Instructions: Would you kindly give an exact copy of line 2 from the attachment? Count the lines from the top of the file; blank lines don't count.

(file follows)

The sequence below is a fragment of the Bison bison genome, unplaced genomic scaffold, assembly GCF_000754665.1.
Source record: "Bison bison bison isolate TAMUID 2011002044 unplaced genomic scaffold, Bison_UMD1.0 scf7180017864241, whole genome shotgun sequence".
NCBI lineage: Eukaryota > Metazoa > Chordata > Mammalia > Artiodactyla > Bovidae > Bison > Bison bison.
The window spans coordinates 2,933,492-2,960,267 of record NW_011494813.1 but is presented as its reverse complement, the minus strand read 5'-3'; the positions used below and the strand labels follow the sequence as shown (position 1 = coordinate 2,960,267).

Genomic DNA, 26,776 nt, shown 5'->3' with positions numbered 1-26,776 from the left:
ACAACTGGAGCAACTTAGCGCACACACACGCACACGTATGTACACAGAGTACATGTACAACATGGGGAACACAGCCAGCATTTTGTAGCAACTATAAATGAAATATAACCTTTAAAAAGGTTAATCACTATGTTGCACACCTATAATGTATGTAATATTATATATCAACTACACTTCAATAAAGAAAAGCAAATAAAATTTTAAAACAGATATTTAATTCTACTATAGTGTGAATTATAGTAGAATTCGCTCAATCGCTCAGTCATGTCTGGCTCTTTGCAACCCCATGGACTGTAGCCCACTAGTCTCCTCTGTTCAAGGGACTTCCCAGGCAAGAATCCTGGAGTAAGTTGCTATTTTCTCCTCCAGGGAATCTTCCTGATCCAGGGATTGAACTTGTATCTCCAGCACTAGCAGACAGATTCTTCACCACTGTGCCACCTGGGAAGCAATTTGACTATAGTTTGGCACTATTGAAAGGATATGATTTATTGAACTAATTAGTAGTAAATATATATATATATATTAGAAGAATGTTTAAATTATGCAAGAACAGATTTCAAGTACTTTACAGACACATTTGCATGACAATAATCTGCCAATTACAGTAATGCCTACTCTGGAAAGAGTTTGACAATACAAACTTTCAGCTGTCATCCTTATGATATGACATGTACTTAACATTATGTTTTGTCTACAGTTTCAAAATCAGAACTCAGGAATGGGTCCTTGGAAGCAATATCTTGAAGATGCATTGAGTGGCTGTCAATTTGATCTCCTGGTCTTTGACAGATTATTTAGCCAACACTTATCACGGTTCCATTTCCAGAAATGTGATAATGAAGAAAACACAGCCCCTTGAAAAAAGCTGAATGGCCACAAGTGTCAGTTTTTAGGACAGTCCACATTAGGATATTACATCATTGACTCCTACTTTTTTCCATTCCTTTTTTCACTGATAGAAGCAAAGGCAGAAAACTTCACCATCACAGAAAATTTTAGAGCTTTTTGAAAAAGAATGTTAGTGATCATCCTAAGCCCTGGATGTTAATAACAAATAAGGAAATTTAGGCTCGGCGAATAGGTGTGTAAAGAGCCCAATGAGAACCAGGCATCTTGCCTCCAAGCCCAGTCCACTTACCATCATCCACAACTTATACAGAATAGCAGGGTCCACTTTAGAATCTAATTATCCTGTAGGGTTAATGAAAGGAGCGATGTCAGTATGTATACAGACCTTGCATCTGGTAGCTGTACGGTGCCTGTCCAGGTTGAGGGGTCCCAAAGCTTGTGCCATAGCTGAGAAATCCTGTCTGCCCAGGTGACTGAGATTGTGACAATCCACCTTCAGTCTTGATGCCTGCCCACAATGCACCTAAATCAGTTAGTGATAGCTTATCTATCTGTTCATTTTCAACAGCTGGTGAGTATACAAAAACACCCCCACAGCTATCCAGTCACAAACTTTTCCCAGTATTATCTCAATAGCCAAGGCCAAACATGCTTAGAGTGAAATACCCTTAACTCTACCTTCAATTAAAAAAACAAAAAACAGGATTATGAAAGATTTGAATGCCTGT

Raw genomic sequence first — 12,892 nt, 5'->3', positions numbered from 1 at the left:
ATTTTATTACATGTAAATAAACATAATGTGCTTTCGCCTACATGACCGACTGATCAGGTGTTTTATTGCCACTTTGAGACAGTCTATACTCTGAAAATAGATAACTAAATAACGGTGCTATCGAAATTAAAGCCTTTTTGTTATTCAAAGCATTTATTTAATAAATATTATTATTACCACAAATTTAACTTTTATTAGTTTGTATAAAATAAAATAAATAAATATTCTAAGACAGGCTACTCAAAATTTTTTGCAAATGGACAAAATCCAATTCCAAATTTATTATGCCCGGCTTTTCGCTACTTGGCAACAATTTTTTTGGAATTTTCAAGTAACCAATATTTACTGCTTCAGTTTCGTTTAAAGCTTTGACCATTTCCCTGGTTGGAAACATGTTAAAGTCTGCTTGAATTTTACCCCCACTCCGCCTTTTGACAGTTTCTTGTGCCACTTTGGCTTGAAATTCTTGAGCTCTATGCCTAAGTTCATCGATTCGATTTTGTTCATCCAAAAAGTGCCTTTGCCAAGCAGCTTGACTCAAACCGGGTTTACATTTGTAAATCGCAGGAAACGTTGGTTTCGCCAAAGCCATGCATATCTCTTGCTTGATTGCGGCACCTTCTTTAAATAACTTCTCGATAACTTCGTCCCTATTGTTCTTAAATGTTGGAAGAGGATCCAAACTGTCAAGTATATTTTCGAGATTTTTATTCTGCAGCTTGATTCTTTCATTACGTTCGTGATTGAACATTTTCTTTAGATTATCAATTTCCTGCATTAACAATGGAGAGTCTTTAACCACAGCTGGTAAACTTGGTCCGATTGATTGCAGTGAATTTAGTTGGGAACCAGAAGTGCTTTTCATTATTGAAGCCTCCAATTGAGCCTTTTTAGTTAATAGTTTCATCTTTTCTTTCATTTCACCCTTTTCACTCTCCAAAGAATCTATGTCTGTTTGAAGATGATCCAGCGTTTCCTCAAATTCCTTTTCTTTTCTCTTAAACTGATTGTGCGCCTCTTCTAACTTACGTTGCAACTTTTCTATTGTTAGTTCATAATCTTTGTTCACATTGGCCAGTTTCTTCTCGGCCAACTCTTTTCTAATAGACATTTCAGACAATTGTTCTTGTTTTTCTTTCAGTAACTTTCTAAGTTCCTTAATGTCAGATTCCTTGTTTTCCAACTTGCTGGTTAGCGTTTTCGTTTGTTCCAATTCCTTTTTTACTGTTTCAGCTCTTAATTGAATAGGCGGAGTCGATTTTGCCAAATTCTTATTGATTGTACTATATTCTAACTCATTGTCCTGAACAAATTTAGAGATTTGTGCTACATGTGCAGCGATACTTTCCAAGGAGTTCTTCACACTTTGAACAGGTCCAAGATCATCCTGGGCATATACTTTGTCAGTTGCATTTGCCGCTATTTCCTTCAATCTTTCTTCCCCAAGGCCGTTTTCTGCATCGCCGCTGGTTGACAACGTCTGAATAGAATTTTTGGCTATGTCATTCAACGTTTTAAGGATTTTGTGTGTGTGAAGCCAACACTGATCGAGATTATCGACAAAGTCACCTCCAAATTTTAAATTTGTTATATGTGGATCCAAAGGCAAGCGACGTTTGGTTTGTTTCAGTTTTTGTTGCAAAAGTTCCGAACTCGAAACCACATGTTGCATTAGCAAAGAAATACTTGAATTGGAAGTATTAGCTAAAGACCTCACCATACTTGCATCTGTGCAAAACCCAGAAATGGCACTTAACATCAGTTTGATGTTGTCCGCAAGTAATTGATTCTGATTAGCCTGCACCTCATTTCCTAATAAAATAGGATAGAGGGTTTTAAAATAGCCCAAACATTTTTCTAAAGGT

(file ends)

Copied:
Source record: "Bison bison bison isolate TAMUID 2011002044 unplaced genomic scaffold, Bison_UMD1.0 scf7180017864241, whole genome shotgun sequence".